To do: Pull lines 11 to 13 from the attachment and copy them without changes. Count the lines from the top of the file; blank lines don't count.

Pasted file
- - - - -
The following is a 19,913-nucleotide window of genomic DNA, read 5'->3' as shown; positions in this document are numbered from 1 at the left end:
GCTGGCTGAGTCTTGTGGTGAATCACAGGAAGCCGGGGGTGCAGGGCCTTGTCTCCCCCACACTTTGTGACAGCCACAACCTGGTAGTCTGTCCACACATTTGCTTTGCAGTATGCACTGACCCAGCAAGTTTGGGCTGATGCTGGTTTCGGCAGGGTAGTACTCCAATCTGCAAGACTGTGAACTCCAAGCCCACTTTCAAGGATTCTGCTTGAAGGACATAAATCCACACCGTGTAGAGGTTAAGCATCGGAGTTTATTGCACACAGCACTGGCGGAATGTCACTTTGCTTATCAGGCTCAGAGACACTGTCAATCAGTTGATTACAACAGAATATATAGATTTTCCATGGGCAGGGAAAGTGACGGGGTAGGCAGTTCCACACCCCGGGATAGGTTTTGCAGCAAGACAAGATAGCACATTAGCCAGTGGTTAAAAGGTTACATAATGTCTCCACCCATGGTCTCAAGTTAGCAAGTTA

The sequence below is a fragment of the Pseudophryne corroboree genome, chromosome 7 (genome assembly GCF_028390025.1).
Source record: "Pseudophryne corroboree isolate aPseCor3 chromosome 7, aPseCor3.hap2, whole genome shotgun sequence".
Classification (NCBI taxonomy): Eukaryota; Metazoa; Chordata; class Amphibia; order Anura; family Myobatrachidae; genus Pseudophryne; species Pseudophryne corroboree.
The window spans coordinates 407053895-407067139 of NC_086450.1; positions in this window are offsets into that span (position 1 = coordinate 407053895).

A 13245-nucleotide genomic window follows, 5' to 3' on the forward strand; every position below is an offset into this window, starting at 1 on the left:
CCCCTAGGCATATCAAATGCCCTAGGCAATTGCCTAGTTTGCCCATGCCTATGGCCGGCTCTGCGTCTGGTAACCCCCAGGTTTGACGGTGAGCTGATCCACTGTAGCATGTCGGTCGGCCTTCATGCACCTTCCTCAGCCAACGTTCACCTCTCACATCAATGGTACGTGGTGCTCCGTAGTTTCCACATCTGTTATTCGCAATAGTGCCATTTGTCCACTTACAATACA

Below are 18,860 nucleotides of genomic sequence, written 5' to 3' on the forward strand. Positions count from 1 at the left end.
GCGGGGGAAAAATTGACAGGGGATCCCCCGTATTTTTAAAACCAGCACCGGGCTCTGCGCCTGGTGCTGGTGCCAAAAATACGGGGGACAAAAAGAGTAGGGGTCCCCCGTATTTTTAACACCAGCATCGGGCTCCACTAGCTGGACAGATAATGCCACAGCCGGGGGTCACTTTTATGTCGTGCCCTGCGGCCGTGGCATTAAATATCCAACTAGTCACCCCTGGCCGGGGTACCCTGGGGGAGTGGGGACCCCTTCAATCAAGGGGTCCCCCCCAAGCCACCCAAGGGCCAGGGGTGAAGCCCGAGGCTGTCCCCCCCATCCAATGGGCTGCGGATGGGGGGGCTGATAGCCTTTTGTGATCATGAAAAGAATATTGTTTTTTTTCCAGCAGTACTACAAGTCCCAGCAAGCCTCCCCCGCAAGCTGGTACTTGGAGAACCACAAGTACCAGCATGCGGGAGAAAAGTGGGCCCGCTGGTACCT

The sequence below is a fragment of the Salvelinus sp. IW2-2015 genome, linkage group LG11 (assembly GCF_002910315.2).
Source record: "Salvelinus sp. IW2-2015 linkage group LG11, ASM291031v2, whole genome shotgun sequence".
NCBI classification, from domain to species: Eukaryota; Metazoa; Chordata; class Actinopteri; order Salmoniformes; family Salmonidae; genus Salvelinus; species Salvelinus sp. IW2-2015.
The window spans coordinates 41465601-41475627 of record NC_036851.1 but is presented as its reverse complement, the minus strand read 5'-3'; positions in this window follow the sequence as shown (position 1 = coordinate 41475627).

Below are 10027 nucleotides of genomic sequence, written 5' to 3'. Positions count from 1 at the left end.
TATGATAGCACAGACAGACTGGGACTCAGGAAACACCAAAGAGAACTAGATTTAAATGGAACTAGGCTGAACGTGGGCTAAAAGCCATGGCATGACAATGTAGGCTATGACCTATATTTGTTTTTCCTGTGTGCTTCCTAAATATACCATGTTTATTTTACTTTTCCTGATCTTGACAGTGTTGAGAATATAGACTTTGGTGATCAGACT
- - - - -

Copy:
The sequence below is a fragment of the Salvelinus sp. IW2-2015 genome, linkage group LG11 (assembly GCF_002910315.2).
Source record: "Salvelinus sp. IW2-2015 linkage group LG11, ASM291031v2, whole genome shotgun sequence".
NCBI classification, from domain to species: Eukaryota; Metazoa; Chordata; class Actinopteri; order Salmoniformes; family Salmonidae; genus Salvelinus; species Salvelinus sp. IW2-2015.